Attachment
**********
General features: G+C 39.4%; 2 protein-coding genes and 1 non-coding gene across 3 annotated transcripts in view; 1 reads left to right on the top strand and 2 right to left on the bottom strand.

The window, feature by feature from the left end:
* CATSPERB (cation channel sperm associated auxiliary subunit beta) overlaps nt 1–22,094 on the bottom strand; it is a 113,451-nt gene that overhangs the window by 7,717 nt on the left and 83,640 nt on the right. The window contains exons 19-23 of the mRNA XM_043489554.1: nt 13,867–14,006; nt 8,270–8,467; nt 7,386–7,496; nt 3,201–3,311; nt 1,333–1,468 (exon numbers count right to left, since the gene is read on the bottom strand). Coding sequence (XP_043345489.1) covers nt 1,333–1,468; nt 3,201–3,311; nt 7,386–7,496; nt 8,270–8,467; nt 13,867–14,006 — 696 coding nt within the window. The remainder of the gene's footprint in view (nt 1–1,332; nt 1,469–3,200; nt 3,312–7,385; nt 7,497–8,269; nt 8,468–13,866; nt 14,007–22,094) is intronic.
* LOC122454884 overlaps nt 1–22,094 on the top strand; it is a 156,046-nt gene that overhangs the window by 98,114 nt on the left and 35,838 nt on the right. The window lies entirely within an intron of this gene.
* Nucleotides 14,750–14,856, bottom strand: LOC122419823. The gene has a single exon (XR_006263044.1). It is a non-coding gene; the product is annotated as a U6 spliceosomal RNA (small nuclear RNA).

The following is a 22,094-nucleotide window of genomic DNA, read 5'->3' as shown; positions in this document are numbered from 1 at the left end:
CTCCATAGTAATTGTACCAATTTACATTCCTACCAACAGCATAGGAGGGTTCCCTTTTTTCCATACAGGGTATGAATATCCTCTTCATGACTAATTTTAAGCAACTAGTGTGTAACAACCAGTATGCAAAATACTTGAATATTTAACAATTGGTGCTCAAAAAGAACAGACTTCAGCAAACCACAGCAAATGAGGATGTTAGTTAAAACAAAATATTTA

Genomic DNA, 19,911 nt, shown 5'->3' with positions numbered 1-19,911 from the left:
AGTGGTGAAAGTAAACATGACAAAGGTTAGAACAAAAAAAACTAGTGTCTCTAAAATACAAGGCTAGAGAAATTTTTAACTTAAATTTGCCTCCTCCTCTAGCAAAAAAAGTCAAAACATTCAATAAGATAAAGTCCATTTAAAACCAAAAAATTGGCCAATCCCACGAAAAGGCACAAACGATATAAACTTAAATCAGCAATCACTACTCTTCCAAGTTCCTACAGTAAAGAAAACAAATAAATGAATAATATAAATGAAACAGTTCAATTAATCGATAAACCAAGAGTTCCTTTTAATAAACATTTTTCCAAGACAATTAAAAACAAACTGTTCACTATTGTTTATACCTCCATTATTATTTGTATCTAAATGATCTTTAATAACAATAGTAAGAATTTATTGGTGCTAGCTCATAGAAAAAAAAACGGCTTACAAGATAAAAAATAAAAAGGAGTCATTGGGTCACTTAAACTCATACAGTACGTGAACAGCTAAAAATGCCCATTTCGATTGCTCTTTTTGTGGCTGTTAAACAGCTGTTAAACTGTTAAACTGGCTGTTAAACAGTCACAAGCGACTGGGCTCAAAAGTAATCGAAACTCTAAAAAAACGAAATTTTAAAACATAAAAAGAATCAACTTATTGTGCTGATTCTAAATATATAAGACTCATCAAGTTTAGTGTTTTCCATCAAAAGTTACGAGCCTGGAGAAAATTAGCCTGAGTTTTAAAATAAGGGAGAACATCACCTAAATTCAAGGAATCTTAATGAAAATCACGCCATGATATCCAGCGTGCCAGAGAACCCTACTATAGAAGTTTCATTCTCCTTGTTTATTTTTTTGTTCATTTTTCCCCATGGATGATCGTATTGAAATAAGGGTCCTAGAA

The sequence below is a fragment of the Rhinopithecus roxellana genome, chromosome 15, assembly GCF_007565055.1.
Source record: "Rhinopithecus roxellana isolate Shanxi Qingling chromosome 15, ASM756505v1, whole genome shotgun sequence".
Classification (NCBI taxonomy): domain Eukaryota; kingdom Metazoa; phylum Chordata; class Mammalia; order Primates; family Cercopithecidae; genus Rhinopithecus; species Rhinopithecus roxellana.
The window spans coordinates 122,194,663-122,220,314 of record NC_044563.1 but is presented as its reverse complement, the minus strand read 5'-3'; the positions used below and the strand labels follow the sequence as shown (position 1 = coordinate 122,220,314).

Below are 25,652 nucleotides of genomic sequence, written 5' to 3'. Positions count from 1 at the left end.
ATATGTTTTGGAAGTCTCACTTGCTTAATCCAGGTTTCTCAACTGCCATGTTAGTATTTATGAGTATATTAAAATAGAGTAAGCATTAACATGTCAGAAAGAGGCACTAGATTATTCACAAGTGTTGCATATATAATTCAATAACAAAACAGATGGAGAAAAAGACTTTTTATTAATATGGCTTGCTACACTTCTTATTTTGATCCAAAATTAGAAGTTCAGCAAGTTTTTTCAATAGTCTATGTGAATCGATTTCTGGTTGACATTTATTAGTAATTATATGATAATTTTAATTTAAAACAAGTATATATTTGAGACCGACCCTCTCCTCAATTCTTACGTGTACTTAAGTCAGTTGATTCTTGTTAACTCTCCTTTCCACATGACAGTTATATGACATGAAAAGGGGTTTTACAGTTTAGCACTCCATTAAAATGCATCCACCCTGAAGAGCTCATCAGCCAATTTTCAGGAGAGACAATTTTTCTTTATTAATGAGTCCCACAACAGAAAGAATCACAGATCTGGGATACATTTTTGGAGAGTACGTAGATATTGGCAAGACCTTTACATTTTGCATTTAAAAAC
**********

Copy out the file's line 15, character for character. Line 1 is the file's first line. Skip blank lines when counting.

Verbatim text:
ATATGTTTTGGAAGTCTCACTTGCTTAATCCAGGTTTCTCAACTGCCATGTTAGTATTTATGAGTATATTAAAATAGAGTAAGCATTAACATGTCAGAAAGAGGCACTAGATTATTCACAAGTGTTGCATATATAATTCAATAACAAAACAGATGGAGAAAAAGACTTTTTATTAATATGGCTTGCTACACTTCTTATTTTGATCCAAAATTAGAAGTTCAGCAAGTTTTTTCAATAGTCTATGTGAATCGATTTCTGGTTGACATTTATTAGTAATTATATGATAATTTTAATTTAAAACAAGTATATATTTGAGACCGACCCTCTCCTCAATTCTTACGTGTACTTAAGTCAGTTGATTCTTGTTAACTCTCCTTTCCACATGACAGTTATATGACATGAAAAGGGGTTTTACAGTTTAGCACTCCATTAAAATGCATCCACCCTGAAGAGCTCATCAGCCAATTTTCAGGAGAGACAATTTTTCTTTATTAATGAGTCCCACAACAGAAAGAATCACAGATCTGGGATACATTTTTGGAGAGTACGTAGATATTGGCAAGACCTTTACATTTTGCATTTAAAAAC